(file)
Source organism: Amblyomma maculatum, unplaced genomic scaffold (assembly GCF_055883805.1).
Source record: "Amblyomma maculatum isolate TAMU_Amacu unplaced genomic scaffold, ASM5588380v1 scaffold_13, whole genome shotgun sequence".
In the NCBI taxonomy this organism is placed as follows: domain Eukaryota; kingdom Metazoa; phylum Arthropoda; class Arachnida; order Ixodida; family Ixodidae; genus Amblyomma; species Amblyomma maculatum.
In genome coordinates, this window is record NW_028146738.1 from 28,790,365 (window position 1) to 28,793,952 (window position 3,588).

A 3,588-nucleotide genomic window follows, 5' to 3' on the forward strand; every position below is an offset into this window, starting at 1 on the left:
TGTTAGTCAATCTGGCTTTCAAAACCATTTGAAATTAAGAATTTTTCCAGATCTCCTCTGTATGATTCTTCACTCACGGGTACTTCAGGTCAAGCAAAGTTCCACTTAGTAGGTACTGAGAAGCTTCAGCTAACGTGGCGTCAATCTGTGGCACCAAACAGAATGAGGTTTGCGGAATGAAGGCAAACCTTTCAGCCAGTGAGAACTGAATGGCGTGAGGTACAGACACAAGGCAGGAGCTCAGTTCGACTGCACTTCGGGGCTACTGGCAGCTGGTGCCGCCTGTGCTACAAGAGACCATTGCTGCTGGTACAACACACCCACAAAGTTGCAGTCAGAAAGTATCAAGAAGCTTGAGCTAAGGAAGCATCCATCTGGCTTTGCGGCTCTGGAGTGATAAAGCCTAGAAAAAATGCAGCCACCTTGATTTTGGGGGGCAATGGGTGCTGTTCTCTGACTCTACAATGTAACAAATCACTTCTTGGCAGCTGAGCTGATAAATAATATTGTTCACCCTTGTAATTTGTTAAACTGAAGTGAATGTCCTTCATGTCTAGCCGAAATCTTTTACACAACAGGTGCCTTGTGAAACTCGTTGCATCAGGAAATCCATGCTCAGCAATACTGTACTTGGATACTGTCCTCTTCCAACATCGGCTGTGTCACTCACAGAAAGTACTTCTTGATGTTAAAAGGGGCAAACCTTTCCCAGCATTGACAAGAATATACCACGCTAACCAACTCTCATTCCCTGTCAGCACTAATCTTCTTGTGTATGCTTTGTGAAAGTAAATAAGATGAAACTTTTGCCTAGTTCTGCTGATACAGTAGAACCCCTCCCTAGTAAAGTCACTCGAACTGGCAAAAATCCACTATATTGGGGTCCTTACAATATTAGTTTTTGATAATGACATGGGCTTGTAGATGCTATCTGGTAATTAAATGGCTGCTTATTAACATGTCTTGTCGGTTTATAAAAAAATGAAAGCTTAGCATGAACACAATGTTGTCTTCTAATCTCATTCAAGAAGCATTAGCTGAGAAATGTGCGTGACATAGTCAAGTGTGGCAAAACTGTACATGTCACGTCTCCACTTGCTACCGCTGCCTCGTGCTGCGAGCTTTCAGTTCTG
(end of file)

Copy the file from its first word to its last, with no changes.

Source organism: Amblyomma maculatum, unplaced genomic scaffold (assembly GCF_055883805.1).
Source record: "Amblyomma maculatum isolate TAMU_Amacu unplaced genomic scaffold, ASM5588380v1 scaffold_13, whole genome shotgun sequence".
In the NCBI taxonomy this organism is placed as follows: domain Eukaryota; kingdom Metazoa; phylum Arthropoda; class Arachnida; order Ixodida; family Ixodidae; genus Amblyomma; species Amblyomma maculatum.
In genome coordinates, this window is record NW_028146738.1 from 28,790,365 (window position 1) to 28,793,952 (window position 3,588).

A 3,588-nucleotide genomic window follows, 5' to 3' on the forward strand; every position below is an offset into this window, starting at 1 on the left:
TGTTAGTCAATCTGGCTTTCAAAACCATTTGAAATTAAGAATTTTTCCAGATCTCCTCTGTATGATTCTTCACTCACGGGTACTTCAGGTCAAGCAAAGTTCCACTTAGTAGGTACTGAGAAGCTTCAGCTAACGTGGCGTCAATCTGTGGCACCAAACAGAATGAGGTTTGCGGAATGAAGGCAAACCTTTCAGCCAGTGAGAACTGAATGGCGTGAGGTACAGACACAAGGCAGGAGCTCAGTTCGACTGCACTTCGGGGCTACTGGCAGCTGGTGCCGCCTGTGCTACAAGAGACCATTGCTGCTGGTACAACACACCCACAAAGTTGCAGTCAGAAAGTATCAAGAAGCTTGAGCTAAGGAAGCATCCATCTGGCTTTGCGGCTCTGGAGTGATAAAGCCTAGAAAAAATGCAGCCACCTTGATTTTGGGGGGCAATGGGTGCTGTTCTCTGACTCTACAATGTAACAAATCACTTCTTGGCAGCTGAGCTGATAAATAATATTGTTCACCCTTGTAATTTGTTAAACTGAAGTGAATGTCCTTCATGTCTAGCCGAAATCTTTTACACAACAGGTGCCTTGTGAAACTCGTTGCATCAGGAAATCCATGCTCAGCAATACTGTACTTGGATACTGTCCTCTTCCAACATCGGCTGTGTCACTCACAGAAAGTACTTCTTGATGTTAAAAGGGGCAAACCTTTCCCAGCATTGACAAGAATATACCACGCTAACCAACTCTCATTCCCTGTCAGCACTAATCTTCTTGTGTATGCTTTGTGAAAGTAAATAAGATGAAACTTTTGCCTAGTTCTGCTGATACAGTAGAACCCCTCCCTAGTAAAGTCACTCGAACTGGCAAAAATCCACTATATTGGGGTCCTTACAATATTAGTTTTTGATAATGACATGGGCTTGTAGATGCTATCTGGTAATTAAATGGCTGCTTATTAACATGTCTTGTCGGTTTATAAAAAAATGAAAGCTTAGCATGAACACAATGTTGTCTTCTAATCTCATTCAAGAAGCATTAGCTGAGAAATGTGCGTGACATAGTCAAGTGTGGCAAAACTGTACATGTCACGTCTCCACTTGCTACCGCTGCCTCGTGCTGCGAGCTTTCAGTTCTG